A woodcutter goes about his work.
A woodcutter goes about his work.
It's only been 12 years, but this already feels like some kind of cinematic turning point — more modest in throwing down the gauntlet than e.g. L'Avventura, but a movie whose strangeness/divisiveness at the moment of release is hard to recapture. Alonso said he was influenced by Kiarostami and thought of himself in the same vein as Tsai Ming-liang and Apichatpong Weerasethakul; slow cinema directors all, and Tsai and Kiarostami had already been working in that loosely defined idiom for quite some time before Alonso. But La Libertad strips away Kiarostami's overt authorial interventions and panoramic landscape views, denies itself Tsai's urban settings or artificial lighting and doesn't have Weerasethakul's casual integration of the fantastical: the throwdown element is basically…
The image does not depict the wind in the trees. The image is the wind in the trees.
Mesmo sendo um dos culpados por toda uma leva derivativa de docuficções contemporâneas e afins, o filme sozinho só cresce. Alonso está mais interessado em uma ontologia soberana, uma energia que já é natural de um ambiente, do que na ritualização fetichista de um cotidiano. É justamente essa precisão na intervenção, na pura mediação anti-alegórica, que distancia o filme dos seus derivados. Uma rigidez que depende diretamente de um projeto formalista, mas que consegue extrair lampejos de um humanismo poderoso.
finally, a film about me playing runescape when I was 12
A woodcutter seems to have the bare necessities and to enjoy a life without corporate oversight, yet the eventual intrusion of bosses and demanding customers offers a reminder that everyone, even someone who lives off armadillos and just enough gasoline to power a chainsaw, has their masters. The title suggests that "Arbeit macht frei" is the sick-joke tenet of capitalism itself, not just fascist camps.
Still can't quite figure this one out. But I do like it very much. After watching this movie I no longer believe in strict boundaries between fiction and documentary.
This is a film that feels immensely personal and completely singular - overwhelmingly so in fact. Although what presented on screen seems to be very little, Alonso uses this to direct our minds to a larger context, a world outside of the frame, a world rich with repressed emotion, disguised through simple, repetitive action. I lost count of the number of times I found myself casually slipping into the woodcutter's point of view, often not even noticing the process.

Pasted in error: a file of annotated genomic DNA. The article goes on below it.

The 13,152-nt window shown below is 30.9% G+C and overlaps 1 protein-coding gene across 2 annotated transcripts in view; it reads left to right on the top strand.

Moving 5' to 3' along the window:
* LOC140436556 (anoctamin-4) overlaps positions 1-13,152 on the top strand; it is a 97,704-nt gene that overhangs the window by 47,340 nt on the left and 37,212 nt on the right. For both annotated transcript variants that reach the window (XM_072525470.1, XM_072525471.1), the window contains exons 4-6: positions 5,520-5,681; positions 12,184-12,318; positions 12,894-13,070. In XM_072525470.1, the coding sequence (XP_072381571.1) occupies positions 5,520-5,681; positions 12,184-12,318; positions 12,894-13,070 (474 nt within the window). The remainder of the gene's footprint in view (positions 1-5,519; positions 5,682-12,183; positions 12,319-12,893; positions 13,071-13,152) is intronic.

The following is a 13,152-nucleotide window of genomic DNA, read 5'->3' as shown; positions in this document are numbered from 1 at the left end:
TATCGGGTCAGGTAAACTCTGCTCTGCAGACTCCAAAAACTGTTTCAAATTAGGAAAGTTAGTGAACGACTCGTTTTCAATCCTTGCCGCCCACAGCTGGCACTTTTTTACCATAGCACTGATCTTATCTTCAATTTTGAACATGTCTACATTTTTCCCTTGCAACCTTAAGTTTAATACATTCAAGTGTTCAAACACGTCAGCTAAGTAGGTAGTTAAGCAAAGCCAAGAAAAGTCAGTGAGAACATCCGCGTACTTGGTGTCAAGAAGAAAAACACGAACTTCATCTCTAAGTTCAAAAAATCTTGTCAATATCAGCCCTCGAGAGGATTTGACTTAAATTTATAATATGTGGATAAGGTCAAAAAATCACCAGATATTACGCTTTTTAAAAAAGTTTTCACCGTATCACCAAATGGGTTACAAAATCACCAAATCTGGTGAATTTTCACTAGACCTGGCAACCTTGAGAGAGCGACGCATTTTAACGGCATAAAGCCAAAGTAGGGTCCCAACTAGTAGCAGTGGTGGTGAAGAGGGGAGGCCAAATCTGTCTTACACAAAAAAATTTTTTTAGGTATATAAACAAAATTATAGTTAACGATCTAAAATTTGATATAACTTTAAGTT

Easily the most palpable of Alonso's cinema, less informed by the landscape but simply through physicality. Every swing of the axe carries profound power, some of it becoming almost unbearable to me. The balance between brute force and delicate precision culminates…
Having no idea what to expect from Alonso, found this mostly agreeable as a day in the life narrative, if somewhat hard to exactly hold onto in terms of the all important why am I watching this? question. Thought that the untranslated radio bits might provide some secret context, but research notes there’s no context to be had. Simply a man at work—chopping some trees, bring wood to a seller, grabbing a Coke, and then cooking an armadillo. However, I’m sure many academics have examined this as a critique of capitalism/products of our labor/what have you, but I’d rather enjoy it on its own terms. Alonso’s shots are always striking while never set to a rigorous in structure, which means…
Jeanne Dielman takes a shit in the woods and it's exquisite.
Along with Clara and Richard Serra's Steelmill/Stahlwerk (1979), the least sentimental worker's film in existence. A true action film. Manny Farber would have a field day with this.
The Lumière’s cinema adapted and repurposed for the new millennium: Alonso fluctuates between a stationary camera set-up (reminiscent of the Lumière brothers), in which The Lumberjack’s actions produce kineticism within the static frame, and orchestrated camera movement (reminiscent of most modern films), where the camera intuitively tracks the characters (usually in a nondescript manner), or, in one scenario, devolves into uninhibited movement. One of the singular filmmaking achievements of the 21st century, La Libertad invalidates the Lumière Brothers’ near-sighted assertion that "the cinema is an invention without any future.”
The endless toil of man against the serene indifference of nature. Bruegelian.